Tampa Bay Rays pitcher Chris Archer lived up to expectations in 2014. While Archer’s performance during his rookie season was strong, there were still some questions about his ability moving forward. His 3.22 ERA was strong, but his 4.07 FIP indicated things weren’t as rosy as they appeared. On top of that, there were questions about Archer’s ability to retain a manageable walk rate. There was also the issue of Archer relying on mostly two pitches, which led to some unfavorable numbers against left-handers.
Archer put most of those concerns to bed in 2014. There was no regression due to luck. In fact, Archer’s ERA and FIP nearly matched. While his walk rate did jump slightly, it remained at an acceptable level. And lefties, well, they were hardly an issue the second time around.
Left-handers really were a problem for Archer during his rookie season. That year, Archer allowed a .211 wOBA against righties, but a .346 wOBA against lefties. Southpaws were able to tee off on Archer frequently, with 13 of his 15 home runs coming against left-handed hitters. In 2013, lefties slugged .471 against Archer. If Archer was going to see any improvement during his sophomore season, he would have to figure out a way to at least limit left-handers.
Like a number of recent pitchers, Archer was able to succeed by showing an increased reliance in his sinker. Archer relied primarily on his four-seam fastball in 2013, throwing it 42.67% of the time, according to BrooksBaseball.net. That number fell to 24.79% in 2014. The sinker was the main beneficiary. Archer went from using the pitch 17.60% of the time in 2013 to throwing the sinker 41.07% of the time in 2014. Pitchers have different reasons for utilizing the sinker, but most of the time, the player is looking for either more movement, or more grounders. Archer was able to get both. His four-seam fastball doesn’t get a ton of movement, so opting to go with a sinker helped in that regard. On top of that, the pitch did get more grounders than his four-seamer.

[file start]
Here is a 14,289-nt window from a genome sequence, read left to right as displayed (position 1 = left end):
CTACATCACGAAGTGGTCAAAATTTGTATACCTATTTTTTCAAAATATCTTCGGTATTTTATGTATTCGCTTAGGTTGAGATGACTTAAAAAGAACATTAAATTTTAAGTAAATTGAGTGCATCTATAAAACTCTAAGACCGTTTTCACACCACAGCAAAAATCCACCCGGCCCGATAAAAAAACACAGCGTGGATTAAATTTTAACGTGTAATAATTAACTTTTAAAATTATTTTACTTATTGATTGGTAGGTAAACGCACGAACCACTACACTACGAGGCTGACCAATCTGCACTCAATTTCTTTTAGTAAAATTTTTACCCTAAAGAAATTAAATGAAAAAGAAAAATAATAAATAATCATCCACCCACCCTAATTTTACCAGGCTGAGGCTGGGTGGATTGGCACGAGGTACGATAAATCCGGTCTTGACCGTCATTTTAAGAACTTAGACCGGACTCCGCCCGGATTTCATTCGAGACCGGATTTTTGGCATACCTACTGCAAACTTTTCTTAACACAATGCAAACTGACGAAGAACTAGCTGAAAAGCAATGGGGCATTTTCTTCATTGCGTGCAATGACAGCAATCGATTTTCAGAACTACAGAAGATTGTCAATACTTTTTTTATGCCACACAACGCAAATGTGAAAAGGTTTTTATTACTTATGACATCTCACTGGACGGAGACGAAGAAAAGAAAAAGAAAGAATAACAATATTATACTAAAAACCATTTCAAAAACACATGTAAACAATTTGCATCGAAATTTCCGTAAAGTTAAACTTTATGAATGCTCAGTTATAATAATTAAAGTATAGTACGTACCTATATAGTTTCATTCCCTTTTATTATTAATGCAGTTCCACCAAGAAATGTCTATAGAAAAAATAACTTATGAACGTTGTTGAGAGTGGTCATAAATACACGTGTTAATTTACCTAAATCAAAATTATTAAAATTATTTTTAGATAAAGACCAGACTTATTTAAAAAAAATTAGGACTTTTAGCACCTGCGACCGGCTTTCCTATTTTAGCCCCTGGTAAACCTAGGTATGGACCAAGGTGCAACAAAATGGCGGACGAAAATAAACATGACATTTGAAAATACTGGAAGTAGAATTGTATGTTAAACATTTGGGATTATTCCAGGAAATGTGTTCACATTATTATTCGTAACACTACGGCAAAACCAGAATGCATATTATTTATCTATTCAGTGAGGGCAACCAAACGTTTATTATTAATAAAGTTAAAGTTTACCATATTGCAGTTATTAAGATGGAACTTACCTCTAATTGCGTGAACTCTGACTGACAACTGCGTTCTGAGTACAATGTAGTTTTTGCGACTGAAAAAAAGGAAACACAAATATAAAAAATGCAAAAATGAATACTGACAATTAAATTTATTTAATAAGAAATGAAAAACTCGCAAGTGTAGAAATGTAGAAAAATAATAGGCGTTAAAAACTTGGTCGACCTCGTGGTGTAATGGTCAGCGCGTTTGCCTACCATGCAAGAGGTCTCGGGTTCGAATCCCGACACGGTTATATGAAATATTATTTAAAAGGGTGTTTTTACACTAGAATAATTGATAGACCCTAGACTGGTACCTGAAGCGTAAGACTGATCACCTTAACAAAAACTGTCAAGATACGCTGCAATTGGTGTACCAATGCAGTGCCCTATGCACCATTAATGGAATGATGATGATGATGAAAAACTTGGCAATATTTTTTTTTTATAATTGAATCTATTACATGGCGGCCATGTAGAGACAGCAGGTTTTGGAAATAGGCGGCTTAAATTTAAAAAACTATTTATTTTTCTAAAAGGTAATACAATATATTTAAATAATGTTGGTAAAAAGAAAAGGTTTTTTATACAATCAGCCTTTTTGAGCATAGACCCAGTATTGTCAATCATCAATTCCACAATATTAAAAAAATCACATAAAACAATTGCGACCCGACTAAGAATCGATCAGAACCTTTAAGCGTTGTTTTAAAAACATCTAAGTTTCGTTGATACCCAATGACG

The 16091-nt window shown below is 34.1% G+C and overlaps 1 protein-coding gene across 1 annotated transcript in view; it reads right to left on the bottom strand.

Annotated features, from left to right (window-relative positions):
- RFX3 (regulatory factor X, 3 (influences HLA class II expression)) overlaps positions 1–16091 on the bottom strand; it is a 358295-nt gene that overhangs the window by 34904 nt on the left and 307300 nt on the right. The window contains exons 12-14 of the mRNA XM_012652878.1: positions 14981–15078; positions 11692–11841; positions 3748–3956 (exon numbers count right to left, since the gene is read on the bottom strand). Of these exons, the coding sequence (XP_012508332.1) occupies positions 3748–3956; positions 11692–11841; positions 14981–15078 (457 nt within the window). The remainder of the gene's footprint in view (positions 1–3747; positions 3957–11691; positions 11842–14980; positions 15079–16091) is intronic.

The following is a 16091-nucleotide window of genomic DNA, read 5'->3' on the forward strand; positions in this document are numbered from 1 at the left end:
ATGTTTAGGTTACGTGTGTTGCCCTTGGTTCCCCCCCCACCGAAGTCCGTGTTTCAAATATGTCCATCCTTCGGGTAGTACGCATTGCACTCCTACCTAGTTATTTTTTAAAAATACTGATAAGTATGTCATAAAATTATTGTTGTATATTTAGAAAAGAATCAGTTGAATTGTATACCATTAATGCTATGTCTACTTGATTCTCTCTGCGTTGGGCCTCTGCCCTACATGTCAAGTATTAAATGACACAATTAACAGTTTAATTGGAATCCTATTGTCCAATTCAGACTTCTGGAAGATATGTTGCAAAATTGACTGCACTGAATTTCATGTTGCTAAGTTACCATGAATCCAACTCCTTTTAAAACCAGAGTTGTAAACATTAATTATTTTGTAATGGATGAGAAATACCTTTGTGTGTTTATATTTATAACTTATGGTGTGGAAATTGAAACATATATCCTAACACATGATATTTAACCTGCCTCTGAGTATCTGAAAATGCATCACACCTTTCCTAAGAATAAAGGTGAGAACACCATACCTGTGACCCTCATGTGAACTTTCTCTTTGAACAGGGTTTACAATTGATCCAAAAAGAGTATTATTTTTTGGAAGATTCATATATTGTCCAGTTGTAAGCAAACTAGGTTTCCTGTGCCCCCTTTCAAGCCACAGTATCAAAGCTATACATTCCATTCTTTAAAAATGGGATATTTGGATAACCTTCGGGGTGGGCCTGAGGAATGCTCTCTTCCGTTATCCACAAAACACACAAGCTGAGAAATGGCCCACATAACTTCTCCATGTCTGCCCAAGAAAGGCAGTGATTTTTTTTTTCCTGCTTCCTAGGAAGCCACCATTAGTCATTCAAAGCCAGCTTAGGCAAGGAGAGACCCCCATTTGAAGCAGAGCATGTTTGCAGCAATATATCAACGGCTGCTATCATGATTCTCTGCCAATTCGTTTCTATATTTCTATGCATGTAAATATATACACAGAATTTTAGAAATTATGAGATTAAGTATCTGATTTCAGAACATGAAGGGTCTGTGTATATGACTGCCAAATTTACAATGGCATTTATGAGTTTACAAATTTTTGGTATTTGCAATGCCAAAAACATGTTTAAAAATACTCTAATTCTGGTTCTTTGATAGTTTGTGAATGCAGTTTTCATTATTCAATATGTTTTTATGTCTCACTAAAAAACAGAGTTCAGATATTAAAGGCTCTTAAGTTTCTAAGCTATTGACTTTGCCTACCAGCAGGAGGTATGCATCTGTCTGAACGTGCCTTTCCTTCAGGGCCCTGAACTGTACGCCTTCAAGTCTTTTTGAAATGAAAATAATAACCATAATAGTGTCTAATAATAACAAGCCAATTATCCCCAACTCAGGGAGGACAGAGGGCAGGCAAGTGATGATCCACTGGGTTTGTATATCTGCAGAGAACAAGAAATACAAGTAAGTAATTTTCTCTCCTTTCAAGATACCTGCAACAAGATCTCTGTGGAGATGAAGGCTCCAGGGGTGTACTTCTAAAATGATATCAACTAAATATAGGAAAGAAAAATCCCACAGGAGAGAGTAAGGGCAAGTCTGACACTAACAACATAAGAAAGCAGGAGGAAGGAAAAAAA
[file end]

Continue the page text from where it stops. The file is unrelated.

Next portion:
The pitch made a huge difference against southpaws. Left-handers teed up Archer’s four seam fastball in 2013, hitting .299 against it, with a .525 slugging percentage. The sinker limited lefties to a .259 average and a .344 slugging percentage in 2014. The pitch didn’t produce mind-blowing ground ball numbers, but it was an improvement over his four-seam fastball in that regard. This doesn’t really show up when looking at Archer’s stat page, as his ground ball rate remained the same. It’s worth noting that he actually posted a career-low fly ball rate last season, though that came at the expense of more line drives.
Overall, the sinker worked in a number of ways for Archer. Archer isn’t known for having the greatest changeup, so finding another weapon against lefties is a significant development. On top of that, the pitch’s ground ball tendencies may have helped Archer cut his home run rate by nearly five percent.
There are still some concerns moving forward. Archer’s walk rate doesn’t leave a big margin for error, and any decline there could sink his promise. That said, Archer’s ability to adjust can’t be discounted. If 2014 is any indication, Archer will find ways to improve on his weaknesses. Neutralizing lefties was just the start.
Chris is a blogger for CBSSports.com. He has also contributed to Sports on Earth, the 2013 Hard Ball Times Baseball Annual, ESPN, FanGraphs and RotoGraphs. He tries to be funny on twitter @Chris_Cwik.